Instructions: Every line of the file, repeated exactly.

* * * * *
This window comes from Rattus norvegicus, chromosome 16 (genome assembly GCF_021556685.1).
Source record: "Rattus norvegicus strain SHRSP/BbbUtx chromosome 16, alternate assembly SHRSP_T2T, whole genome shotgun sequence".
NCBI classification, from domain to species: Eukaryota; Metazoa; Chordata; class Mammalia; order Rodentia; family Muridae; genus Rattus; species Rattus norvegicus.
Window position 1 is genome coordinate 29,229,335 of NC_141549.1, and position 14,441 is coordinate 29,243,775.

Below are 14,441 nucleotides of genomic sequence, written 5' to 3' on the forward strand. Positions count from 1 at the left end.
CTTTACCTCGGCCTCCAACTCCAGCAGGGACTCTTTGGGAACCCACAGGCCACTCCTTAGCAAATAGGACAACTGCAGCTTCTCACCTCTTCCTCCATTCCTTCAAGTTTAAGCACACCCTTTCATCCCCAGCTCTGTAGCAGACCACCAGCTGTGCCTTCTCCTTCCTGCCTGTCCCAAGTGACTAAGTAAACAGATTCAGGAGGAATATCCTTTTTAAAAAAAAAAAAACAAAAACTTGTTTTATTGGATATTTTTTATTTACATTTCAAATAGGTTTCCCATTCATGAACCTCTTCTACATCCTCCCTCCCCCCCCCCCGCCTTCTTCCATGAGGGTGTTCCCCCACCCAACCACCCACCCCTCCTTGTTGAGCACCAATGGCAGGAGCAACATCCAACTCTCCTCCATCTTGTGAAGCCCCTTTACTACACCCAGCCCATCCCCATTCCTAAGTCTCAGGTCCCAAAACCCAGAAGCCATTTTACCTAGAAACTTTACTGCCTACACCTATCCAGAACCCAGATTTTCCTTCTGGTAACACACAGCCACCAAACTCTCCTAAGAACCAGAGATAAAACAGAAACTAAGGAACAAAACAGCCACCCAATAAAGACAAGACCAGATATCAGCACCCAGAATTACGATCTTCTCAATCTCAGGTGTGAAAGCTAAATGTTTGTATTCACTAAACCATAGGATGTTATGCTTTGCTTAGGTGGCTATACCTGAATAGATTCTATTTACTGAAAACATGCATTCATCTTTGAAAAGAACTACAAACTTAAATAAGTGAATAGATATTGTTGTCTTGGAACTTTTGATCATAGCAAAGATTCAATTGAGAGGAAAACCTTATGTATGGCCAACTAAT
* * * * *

This window comes from Rattus norvegicus, chromosome 16 (genome assembly GCF_021556685.1).
Source record: "Rattus norvegicus strain SHRSP/BbbUtx chromosome 16, alternate assembly SHRSP_T2T, whole genome shotgun sequence".
NCBI classification, from domain to species: Eukaryota; Metazoa; Chordata; class Mammalia; order Rodentia; family Muridae; genus Rattus; species Rattus norvegicus.
Window position 1 is genome coordinate 29,229,335 of NC_141549.1, and position 14,441 is coordinate 29,243,775.

Below are 14,441 nucleotides of genomic sequence, written 5' to 3' on the forward strand. Positions count from 1 at the left end.
CTTTACCTCGGCCTCCAACTCCAGCAGGGACTCTTTGGGAACCCACAGGCCACTCCTTAGCAAATAGGACAACTGCAGCTTCTCACCTCTTCCTCCATTCCTTCAAGTTTAAGCACACCCTTTCATCCCCAGCTCTGTAGCAGACCACCAGCTGTGCCTTCTCCTTCCTGCCTGTCCCAAGTGACTAAGTAAACAGATTCAGGAGGAATATCCTTTTTAAAAAAAAAAAAACAAAAACTTGTTTTATTGGATATTTTTTATTTACATTTCAAATAGGTTTCCCATTCATGAACCTCTTCTACATCCTCCCTCCCCCCCCCCCGCCTTCTTCCATGAGGGTGTTCCCCCACCCAACCACCCACCCCTCCTTGTTGAGCACCAATGGCAGGAGCAACATCCAACTCTCCTCCATCTTGTGAAGCCCCTTTACTACACCCAGCCCATCCCCATTCCTAAGTCTCAGGTCCCAAAACCCAGAAGCCATTTTACCTAGAAACTTTACTGCCTACACCTATCCAGAACCCAGATTTTCCTTCTGGTAACACACAGCCACCAAACTCTCCTAAGAACCAGAGATAAAACAGAAACTAAGGAACAAAACAGCCACCCAATAAAGACAAGACCAGATATCAGCACCCAGAATTACGATCTTCTCAATCTCAGGTGTGAAAGCTAAATGTTTGTATTCACTAAACCATAGGATGTTATGCTTTGCTTAGGTGGCTATACCTGAATAGATTCTATTTACTGAAAACATGCATTCATCTTTGAAAAGAACTACAAACTTAAATAAGTGAATAGATATTGTTGTCTTGGAACTTTTGATCATAGCAAAGATTCAATTGAGAGGAAAACCTTATGTATGGCCAACTAAT